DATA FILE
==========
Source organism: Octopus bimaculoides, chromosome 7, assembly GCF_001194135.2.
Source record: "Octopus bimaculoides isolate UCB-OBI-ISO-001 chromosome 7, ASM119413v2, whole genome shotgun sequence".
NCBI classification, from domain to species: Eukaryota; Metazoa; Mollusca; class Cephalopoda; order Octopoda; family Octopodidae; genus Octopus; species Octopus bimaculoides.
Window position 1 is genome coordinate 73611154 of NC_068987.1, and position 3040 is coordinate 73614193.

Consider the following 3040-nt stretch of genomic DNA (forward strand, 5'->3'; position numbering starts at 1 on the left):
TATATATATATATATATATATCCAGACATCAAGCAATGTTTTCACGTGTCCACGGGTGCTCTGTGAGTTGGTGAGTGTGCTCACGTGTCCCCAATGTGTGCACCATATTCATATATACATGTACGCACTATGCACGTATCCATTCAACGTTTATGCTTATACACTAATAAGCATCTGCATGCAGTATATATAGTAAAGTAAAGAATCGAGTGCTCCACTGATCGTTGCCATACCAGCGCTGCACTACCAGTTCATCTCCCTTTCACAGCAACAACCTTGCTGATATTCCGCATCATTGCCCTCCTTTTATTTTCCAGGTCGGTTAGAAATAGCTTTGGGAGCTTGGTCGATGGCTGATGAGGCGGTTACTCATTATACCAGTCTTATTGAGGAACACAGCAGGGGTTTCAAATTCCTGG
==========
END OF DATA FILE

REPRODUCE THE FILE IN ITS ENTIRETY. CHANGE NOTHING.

Source organism: Octopus bimaculoides, chromosome 7, assembly GCF_001194135.2.
Source record: "Octopus bimaculoides isolate UCB-OBI-ISO-001 chromosome 7, ASM119413v2, whole genome shotgun sequence".
NCBI classification, from domain to species: Eukaryota; Metazoa; Mollusca; class Cephalopoda; order Octopoda; family Octopodidae; genus Octopus; species Octopus bimaculoides.
Window position 1 is genome coordinate 73611154 of NC_068987.1, and position 3040 is coordinate 73614193.

Consider the following 3040-nt stretch of genomic DNA (forward strand, 5'->3'; position numbering starts at 1 on the left):
TATATATATATATATATATATCCAGACATCAAGCAATGTTTTCACGTGTCCACGGGTGCTCTGTGAGTTGGTGAGTGTGCTCACGTGTCCCCAATGTGTGCACCATATTCATATATACATGTACGCACTATGCACGTATCCATTCAACGTTTATGCTTATACACTAATAAGCATCTGCATGCAGTATATATAGTAAAGTAAAGAATCGAGTGCTCCACTGATCGTTGCCATACCAGCGCTGCACTACCAGTTCATCTCCCTTTCACAGCAACAACCTTGCTGATATTCCGCATCATTGCCCTCCTTTTATTTTCCAGGTCGGTTAGAAATAGCTTTGGGAGCTTGGTCGATGGCTGATGAGGCGGTTACTCATTATACCAGTCTTATTGAGGAACACAGCAGGGGTTTCAAATTCCTGG